Two years in the making, and involving 80 people, the film is made on a small budget and with the help of volunteers. Markus Dahlslett wrote, produced and directed the movie, and one would think that making a Viking movie under such circumstances would be difficult. -It grew to a quite big production [but] we have spectacular nature just outside our doors and I wanted to use the local resources we have, the director explained. He lended weapons from the local Viking reenactment group, which also trained the cast for on-screen action. Costumes were taken from a historical outdoor stage play, while the crew made many of the props themselves.

The film offers a fictional story but aims for authenticity through costumes, props and locations, which meant that choosing Stiklestad, not far from Trondheim (where the director studied film and video prodiction) as one of 15 filming areas was a natural choice. The battle of Stiklestad in 1030, where King Olaf Haraldsson was killed, is one of the most famous battles in the history of Norway.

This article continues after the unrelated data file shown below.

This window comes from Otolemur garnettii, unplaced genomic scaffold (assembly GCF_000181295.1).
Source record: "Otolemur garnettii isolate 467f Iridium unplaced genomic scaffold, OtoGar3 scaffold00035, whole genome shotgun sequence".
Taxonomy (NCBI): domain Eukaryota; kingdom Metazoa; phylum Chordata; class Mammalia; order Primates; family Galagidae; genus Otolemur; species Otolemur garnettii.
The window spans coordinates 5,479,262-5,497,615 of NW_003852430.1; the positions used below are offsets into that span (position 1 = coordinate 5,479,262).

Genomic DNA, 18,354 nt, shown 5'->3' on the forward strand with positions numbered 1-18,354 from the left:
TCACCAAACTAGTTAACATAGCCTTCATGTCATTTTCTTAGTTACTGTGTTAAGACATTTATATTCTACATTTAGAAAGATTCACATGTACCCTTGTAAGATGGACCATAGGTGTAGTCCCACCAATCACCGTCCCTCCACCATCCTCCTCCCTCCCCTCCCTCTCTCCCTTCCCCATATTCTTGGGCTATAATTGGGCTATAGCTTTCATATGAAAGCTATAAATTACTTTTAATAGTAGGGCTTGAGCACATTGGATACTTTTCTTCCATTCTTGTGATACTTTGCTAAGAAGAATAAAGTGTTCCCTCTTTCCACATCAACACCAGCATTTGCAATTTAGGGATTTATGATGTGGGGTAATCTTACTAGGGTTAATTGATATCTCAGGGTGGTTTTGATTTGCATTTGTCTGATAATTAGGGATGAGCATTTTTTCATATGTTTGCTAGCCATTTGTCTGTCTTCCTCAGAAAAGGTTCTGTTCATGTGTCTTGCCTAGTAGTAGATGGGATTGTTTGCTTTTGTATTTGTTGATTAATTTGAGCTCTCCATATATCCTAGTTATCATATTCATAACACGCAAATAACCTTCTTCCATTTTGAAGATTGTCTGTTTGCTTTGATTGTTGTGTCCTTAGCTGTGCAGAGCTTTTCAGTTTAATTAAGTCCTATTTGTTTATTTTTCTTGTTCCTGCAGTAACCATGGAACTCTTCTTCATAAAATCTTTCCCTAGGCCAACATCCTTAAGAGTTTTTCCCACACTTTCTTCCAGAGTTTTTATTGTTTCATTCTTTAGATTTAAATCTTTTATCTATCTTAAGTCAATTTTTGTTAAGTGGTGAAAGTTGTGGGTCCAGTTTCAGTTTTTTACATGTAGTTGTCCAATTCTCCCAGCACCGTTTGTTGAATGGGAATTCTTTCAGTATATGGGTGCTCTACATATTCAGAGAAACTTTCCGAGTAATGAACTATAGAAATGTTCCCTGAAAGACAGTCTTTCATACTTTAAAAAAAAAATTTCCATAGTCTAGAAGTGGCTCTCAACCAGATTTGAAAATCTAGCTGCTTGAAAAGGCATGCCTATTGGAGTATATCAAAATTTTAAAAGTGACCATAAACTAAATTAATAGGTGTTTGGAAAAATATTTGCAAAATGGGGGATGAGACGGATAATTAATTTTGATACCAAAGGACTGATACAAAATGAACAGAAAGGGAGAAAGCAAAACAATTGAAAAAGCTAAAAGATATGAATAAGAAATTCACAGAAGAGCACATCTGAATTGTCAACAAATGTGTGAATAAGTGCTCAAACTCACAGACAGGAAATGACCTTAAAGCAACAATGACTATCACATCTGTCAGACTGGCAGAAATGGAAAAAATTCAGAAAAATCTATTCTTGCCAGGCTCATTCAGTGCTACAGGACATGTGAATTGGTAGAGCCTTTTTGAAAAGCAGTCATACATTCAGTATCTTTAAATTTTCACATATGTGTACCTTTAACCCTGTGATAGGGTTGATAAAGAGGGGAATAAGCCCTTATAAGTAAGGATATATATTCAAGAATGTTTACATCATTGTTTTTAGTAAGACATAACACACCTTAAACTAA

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Authenticity was also the reason for choosing to use Norse language in all lines and dialogue. This is a rare occurence in Nordic films, including Viking films, but Dahlslett managed to get a professor of old Norse to translate spoken words to the dead language. -[The film] would probably not be as convincing if the characters had spoken [modern Norwegian] or our local dialect, Dahlslett said.

He hopes that the film will be distributed to short film festivals around the world, although a shorter edit may have to be made to qualify. TV series such as The last kingdom and Vikings have hopefully paved the way for a Viking short film – and dare we hope for a feature version, should money men like what they see?

Starring Simen Stokke, Audun Bartnes, Ole Fredrik Wannebo, Jonas M. Larsen, Susanne Olavsdottir Ingdal, Caroline Fredriksen, Ørjan Trotland, Robert Rasmussen, Trace premieres at the Kosmorama festival in Trondheim, Norway, held between 8th and 13th March.